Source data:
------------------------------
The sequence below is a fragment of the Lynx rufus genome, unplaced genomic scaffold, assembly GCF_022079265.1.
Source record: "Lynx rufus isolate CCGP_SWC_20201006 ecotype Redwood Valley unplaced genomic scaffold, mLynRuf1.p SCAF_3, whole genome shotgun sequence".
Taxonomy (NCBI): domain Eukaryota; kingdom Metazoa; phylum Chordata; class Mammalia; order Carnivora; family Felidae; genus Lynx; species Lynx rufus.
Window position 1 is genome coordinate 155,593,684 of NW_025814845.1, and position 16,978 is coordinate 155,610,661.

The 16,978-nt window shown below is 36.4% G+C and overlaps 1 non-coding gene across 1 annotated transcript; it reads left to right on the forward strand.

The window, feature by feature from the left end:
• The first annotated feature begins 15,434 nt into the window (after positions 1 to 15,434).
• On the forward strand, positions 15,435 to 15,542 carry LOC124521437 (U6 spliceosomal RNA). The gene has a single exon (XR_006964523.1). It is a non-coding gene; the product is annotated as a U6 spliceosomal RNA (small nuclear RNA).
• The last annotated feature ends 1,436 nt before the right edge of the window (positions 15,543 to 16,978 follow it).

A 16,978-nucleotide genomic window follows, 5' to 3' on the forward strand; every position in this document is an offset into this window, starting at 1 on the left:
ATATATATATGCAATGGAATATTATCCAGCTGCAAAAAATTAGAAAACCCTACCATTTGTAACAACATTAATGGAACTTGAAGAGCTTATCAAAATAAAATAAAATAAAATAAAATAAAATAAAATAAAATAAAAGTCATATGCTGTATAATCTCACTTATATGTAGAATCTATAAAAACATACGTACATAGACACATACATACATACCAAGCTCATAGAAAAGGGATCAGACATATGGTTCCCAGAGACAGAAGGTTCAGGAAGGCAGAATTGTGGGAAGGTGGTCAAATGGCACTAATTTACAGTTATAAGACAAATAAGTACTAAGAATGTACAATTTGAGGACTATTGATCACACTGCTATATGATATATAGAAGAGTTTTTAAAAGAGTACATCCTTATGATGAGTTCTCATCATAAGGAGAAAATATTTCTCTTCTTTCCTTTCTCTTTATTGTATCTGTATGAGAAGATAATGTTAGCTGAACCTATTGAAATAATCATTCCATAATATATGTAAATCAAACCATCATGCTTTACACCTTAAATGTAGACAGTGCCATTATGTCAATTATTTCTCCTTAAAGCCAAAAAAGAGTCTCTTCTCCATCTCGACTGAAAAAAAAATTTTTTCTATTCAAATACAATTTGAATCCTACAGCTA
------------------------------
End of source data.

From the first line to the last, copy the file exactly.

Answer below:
The sequence below is a fragment of the Lynx rufus genome, unplaced genomic scaffold, assembly GCF_022079265.1.
Source record: "Lynx rufus isolate CCGP_SWC_20201006 ecotype Redwood Valley unplaced genomic scaffold, mLynRuf1.p SCAF_3, whole genome shotgun sequence".
Taxonomy (NCBI): domain Eukaryota; kingdom Metazoa; phylum Chordata; class Mammalia; order Carnivora; family Felidae; genus Lynx; species Lynx rufus.
Window position 1 is genome coordinate 155,593,684 of NW_025814845.1, and position 16,978 is coordinate 155,610,661.

The 16,978-nt window shown below is 36.4% G+C and overlaps 1 non-coding gene across 1 annotated transcript; it reads left to right on the forward strand.

The window, feature by feature from the left end:
• The first annotated feature begins 15,434 nt into the window (after positions 1 to 15,434).
• On the forward strand, positions 15,435 to 15,542 carry LOC124521437 (U6 spliceosomal RNA). The gene has a single exon (XR_006964523.1). It is a non-coding gene; the product is annotated as a U6 spliceosomal RNA (small nuclear RNA).
• The last annotated feature ends 1,436 nt before the right edge of the window (positions 15,543 to 16,978 follow it).

A 16,978-nucleotide genomic window follows, 5' to 3' on the forward strand; every position in this document is an offset into this window, starting at 1 on the left:
ATATATATATGCAATGGAATATTATCCAGCTGCAAAAAATTAGAAAACCCTACCATTTGTAACAACATTAATGGAACTTGAAGAGCTTATCAAAATAAAATAAAATAAAATAAAATAAAATAAAATAAAATAAAAGTCATATGCTGTATAATCTCACTTATATGTAGAATCTATAAAAACATACGTACATAGACACATACATACATACCAAGCTCATAGAAAAGGGATCAGACATATGGTTCCCAGAGACAGAAGGTTCAGGAAGGCAGAATTGTGGGAAGGTGGTCAAATGGCACTAATTTACAGTTATAAGACAAATAAGTACTAAGAATGTACAATTTGAGGACTATTGATCACACTGCTATATGATATATAGAAGAGTTTTTAAAAGAGTACATCCTTATGATGAGTTCTCATCATAAGGAGAAAATATTTCTCTTCTTTCCTTTCTCTTTATTGTATCTGTATGAGAAGATAATGTTAGCTGAACCTATTGAAATAATCATTCCATAATATATGTAAATCAAACCATCATGCTTTACACCTTAAATGTAGACAGTGCCATTATGTCAATTATTTCTCCTTAAAGCCAAAAAAGAGTCTCTTCTCCATCTCGACTGAAAAAAAAATTTTTTCTATTCAAATACAATTTGAATCCTACAGCTA